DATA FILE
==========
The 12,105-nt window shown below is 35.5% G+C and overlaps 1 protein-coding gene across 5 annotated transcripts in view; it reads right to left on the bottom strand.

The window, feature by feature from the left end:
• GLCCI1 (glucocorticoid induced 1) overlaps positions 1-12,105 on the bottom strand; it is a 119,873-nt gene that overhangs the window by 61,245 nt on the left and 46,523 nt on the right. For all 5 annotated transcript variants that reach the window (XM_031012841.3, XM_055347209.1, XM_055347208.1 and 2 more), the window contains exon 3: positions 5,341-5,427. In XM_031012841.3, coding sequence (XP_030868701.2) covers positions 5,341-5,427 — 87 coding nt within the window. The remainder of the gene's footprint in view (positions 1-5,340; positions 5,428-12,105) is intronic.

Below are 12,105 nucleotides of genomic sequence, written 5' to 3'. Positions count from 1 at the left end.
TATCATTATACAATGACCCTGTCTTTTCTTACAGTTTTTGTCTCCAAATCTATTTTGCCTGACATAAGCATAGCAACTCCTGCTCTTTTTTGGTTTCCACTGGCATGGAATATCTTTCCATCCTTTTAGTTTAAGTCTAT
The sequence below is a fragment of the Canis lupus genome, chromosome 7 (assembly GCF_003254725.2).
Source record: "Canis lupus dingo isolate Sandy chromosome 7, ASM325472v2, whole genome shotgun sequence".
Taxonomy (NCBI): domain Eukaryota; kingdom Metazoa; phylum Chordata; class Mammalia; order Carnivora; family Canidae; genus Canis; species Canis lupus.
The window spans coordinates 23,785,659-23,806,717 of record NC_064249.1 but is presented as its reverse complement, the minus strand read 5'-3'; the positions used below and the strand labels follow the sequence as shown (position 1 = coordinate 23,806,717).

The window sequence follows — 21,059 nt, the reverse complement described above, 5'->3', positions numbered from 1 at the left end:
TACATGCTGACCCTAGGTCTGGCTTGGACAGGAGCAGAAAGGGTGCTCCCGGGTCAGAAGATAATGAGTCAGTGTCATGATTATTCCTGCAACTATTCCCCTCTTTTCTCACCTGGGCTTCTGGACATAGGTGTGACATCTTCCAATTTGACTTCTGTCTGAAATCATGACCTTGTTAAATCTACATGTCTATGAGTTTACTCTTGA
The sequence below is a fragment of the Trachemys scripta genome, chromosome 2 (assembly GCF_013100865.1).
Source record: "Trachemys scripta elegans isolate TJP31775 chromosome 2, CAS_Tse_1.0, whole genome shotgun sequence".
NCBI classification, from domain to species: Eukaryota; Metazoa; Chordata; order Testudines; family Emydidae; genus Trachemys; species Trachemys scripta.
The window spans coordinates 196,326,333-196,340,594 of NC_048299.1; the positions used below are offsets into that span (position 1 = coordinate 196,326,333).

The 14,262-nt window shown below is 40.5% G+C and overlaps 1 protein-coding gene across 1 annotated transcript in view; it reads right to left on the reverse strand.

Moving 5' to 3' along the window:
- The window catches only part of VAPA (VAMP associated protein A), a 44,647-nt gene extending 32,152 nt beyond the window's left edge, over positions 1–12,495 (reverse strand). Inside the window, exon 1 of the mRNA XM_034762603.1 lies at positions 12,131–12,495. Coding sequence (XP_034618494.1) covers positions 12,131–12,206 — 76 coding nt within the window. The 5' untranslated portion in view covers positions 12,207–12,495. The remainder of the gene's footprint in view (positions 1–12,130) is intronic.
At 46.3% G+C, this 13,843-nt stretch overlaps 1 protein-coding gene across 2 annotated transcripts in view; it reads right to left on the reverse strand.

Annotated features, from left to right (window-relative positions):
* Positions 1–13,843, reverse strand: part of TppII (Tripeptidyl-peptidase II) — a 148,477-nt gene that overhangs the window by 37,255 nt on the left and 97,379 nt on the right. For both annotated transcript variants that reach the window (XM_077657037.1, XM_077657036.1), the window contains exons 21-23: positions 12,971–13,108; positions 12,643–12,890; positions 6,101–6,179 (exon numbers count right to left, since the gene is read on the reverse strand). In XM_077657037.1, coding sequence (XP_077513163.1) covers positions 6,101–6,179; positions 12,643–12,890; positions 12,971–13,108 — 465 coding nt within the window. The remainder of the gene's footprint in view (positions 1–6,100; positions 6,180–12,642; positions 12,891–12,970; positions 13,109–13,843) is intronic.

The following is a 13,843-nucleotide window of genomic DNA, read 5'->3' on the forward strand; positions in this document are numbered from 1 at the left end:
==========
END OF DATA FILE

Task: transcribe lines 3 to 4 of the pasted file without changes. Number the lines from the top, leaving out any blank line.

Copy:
• GLCCI1 (glucocorticoid induced 1) overlaps positions 1-12,105 on the bottom strand; it is a 119,873-nt gene that overhangs the window by 61,245 nt on the left and 46,523 nt on the right. For all 5 annotated transcript variants that reach the window (XM_031012841.3, XM_055347209.1, XM_055347208.1 and 2 more), the window contains exon 3: positions 5,341-5,427. In XM_031012841.3, coding sequence (XP_030868701.2) covers positions 5,341-5,427 — 87 coding nt within the window. The remainder of the gene's footprint in view (positions 1-5,340; positions 5,428-12,105) is intronic.

Below are 12,105 nucleotides of genomic sequence, written 5' to 3'. Positions count from 1 at the left end.